As Da Vinci you often sported a leather jerkin. As Claude Sabine in The Collection, you’re in leather again. Something we should know?
You’ve got me — if there’s leather involved in the part, I’m in. I put it in my contract!
Seriously, though, The Collection is a departure from your previous roles. What attracted you to it?
Well, it’s a period drama set in post-war Paris in a world of secrets and collaborators, and you get the sense of a city that’s ashamed of itself, trying to rebuild itself. I play a designer who has to keep his colourful private life private because it would cause a scandal. So he’s a really interesting character.
On top of that, there’s a striking sense of style to the show. There’s almost a Mad Men feel to it, I’m very proud of it.
What did you make of your character? There’s a touch of the Jean Genet about his debauched activities…
He certainly loves his life but it gets very dangerous. And then he’s faced with a situation where he has to think about giving up the life he loves in order to get credit for the work he does. So it’s knotty and complex, a drama about a family with secrets… a family drama, with lashings of fur. And leather.
Congratulations on getting engaged to Lizzy Caplan, who starred in Masters Of Sex. Any worries about being in a two-actor household?
Thanks! People talk about egos clashing with actors but it’s such a strange job that I think it really helps to be with someone who understands that. We can be supportive of each other when we moan about things that would sound like a walk in the park to someone outside the job.
Were you sad when Da Vinci’s Demons ended after three series?
We’d seen the end coming, to be honest. It was an amazing thing to be part of, and we had the strange and exciting experience of going round the world with it and getting mobbed because there were countries where the show was huge — and then coming back to the UK where it struggled to make an impact because it wasn’t on a main channel [it was on Fox.]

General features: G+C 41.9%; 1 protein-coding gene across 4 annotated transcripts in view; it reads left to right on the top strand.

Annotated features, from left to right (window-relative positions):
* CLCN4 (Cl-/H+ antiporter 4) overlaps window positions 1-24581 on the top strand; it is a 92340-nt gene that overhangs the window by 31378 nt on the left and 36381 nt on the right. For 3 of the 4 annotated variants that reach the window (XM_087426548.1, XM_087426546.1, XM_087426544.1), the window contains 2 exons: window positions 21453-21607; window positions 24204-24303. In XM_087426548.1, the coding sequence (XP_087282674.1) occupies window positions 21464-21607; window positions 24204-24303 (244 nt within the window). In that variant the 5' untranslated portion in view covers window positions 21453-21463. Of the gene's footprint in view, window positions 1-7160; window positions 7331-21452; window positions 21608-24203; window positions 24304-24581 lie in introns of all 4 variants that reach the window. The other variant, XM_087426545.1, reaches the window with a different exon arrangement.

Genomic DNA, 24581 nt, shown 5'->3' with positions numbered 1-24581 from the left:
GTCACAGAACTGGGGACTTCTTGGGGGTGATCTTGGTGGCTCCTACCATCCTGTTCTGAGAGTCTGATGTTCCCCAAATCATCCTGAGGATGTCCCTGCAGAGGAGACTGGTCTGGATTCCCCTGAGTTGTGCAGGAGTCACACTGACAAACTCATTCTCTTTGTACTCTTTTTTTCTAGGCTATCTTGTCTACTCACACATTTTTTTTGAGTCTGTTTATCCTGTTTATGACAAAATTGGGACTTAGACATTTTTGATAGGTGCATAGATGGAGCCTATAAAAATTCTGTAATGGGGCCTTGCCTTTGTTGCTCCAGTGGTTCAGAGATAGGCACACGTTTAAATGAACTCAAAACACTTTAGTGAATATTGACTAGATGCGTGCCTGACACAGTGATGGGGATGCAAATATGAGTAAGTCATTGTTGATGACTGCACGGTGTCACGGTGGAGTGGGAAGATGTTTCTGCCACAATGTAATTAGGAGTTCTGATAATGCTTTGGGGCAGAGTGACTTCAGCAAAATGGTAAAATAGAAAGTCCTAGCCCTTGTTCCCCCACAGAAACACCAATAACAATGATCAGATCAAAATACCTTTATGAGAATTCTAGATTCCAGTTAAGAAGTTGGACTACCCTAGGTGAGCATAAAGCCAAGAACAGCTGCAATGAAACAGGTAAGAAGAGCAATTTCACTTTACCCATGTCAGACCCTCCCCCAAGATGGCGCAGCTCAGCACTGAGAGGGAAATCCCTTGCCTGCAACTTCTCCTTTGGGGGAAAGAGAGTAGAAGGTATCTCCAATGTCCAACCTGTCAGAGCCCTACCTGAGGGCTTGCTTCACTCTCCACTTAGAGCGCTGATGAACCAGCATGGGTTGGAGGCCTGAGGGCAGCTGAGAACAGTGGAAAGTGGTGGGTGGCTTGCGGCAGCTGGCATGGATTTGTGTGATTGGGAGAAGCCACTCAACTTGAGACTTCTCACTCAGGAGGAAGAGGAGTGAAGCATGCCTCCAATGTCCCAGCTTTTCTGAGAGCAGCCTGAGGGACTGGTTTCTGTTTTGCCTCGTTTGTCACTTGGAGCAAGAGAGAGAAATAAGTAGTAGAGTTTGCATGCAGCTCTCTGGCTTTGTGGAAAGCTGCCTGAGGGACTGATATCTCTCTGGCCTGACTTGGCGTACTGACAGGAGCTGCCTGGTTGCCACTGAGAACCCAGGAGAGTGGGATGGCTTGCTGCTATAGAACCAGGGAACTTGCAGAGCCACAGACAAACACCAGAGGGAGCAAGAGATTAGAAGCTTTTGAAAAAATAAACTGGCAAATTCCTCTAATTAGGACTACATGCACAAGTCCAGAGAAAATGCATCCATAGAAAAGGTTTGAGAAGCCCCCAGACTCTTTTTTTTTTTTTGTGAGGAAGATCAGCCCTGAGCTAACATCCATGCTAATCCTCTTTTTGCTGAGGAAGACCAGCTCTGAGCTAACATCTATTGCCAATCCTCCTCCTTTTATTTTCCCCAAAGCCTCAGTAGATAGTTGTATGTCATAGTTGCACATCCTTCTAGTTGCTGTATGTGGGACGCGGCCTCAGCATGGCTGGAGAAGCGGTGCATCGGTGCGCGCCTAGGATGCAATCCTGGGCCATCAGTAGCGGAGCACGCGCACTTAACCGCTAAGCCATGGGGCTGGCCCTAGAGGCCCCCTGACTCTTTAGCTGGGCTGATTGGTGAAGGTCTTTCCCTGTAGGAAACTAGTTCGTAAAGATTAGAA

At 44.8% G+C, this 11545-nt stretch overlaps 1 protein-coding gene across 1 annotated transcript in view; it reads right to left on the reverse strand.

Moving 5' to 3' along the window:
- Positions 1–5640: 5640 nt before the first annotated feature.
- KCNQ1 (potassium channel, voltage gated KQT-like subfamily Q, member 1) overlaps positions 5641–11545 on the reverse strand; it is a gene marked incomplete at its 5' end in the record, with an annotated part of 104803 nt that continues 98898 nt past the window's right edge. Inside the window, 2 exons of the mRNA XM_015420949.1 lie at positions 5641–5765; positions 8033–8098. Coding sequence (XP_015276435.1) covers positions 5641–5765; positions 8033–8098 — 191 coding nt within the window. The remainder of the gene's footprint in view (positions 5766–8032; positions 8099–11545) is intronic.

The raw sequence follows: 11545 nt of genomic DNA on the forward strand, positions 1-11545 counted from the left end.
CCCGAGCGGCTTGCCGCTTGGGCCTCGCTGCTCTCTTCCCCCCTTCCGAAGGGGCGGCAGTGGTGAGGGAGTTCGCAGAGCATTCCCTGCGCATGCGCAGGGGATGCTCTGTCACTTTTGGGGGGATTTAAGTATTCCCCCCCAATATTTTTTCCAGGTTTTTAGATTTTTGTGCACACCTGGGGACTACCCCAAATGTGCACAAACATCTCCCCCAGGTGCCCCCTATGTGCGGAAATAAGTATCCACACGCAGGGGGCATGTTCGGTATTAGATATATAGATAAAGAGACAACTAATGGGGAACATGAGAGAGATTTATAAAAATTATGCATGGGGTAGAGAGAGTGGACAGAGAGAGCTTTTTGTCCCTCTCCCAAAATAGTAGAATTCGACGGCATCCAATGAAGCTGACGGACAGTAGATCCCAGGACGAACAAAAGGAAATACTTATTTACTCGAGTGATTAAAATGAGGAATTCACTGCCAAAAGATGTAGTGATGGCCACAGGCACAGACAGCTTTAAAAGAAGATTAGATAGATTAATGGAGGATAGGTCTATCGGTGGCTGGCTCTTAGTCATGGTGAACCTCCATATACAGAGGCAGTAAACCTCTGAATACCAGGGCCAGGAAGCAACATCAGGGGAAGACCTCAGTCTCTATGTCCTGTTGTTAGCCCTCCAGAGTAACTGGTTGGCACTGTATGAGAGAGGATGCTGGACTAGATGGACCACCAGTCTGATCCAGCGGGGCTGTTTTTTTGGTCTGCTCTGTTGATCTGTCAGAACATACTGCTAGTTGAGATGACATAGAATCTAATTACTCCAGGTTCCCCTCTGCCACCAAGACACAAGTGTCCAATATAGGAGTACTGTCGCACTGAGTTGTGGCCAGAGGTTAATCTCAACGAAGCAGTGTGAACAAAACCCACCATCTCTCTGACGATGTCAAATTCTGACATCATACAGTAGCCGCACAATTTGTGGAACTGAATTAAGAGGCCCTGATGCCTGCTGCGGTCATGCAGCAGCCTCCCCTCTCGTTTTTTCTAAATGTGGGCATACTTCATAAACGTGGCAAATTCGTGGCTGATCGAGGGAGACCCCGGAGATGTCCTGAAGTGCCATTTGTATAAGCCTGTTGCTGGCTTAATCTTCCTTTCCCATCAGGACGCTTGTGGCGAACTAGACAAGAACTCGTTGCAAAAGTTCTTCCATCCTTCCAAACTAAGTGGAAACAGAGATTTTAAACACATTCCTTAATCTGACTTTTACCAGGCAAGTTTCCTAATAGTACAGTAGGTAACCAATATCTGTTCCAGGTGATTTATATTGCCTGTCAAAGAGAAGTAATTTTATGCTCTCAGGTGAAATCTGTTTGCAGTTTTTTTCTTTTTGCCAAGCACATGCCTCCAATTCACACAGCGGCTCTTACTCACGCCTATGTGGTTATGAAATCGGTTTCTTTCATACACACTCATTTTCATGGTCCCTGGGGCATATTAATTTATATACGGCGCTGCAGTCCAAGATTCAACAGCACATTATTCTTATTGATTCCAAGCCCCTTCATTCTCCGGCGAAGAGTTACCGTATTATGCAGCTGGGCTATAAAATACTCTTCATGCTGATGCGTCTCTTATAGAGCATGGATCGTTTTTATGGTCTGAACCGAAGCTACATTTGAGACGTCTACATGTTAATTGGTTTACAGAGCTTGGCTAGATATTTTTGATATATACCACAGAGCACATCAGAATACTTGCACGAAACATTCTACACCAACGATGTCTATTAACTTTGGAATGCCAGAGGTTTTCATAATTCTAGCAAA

Did you feel pressure, heading up a global show?
I slept and I ate that show, so if I could have done things differently, I would not let things become so all-consuming. There’s a balance you have to strike. I became an executive producer and got involved in edits — for three years it was nine months of full-on work. I let it wreck my social and romantic life. I had to go through that pressure of leading a show but now I’ve come out the other side, I wouldn’t let it happen again.
In upcoming film Starfish you play Tom Ray, a man severely disabled by sepsis.
The real Tom Ray came on set with me and Joanne [Downton Abbey’s Froggatt], who plays his wife, so there was pressure to do his story justice. We went for dinner with him and his wife before we started — and they were the most inspiring couple. This healthy guy woke up one day, got ill and lost his arms and legs and the lower half of his face. We tell his version of events and try to represent that as truthfully as possible.
You’ve also got a new two-part detective drama, Dark Heart, coming up on ITV. Aren’t there enough cop shows on TV?
That was my first reaction but Dark Heart is much more about the character. I’m playing DI Will Wagstaffe, a detective with a difficult past who put me in mind of Batman — only he’s a lot more vulnerable and led by his emotions. We shot it in a guerilla fashion deep at night in locations around central London with some pretty elaborate set pieces. I think it’s got a different, dark mood about it.
The Collection is rather more colourful with some fancy threads. Were you tempted to take any for your own wardrobe?
No! I’d look pretty weird swanking about in my fancy 1940s outfits! But I did take a shine to the Zippo lighter my character uses, so I trousered that. I shouldn’t have said that — they’ll send me an invoice for it now. KEITH WATSON
A new episode of The Collection is on Amazon Prime each Friday. Episode one is available now.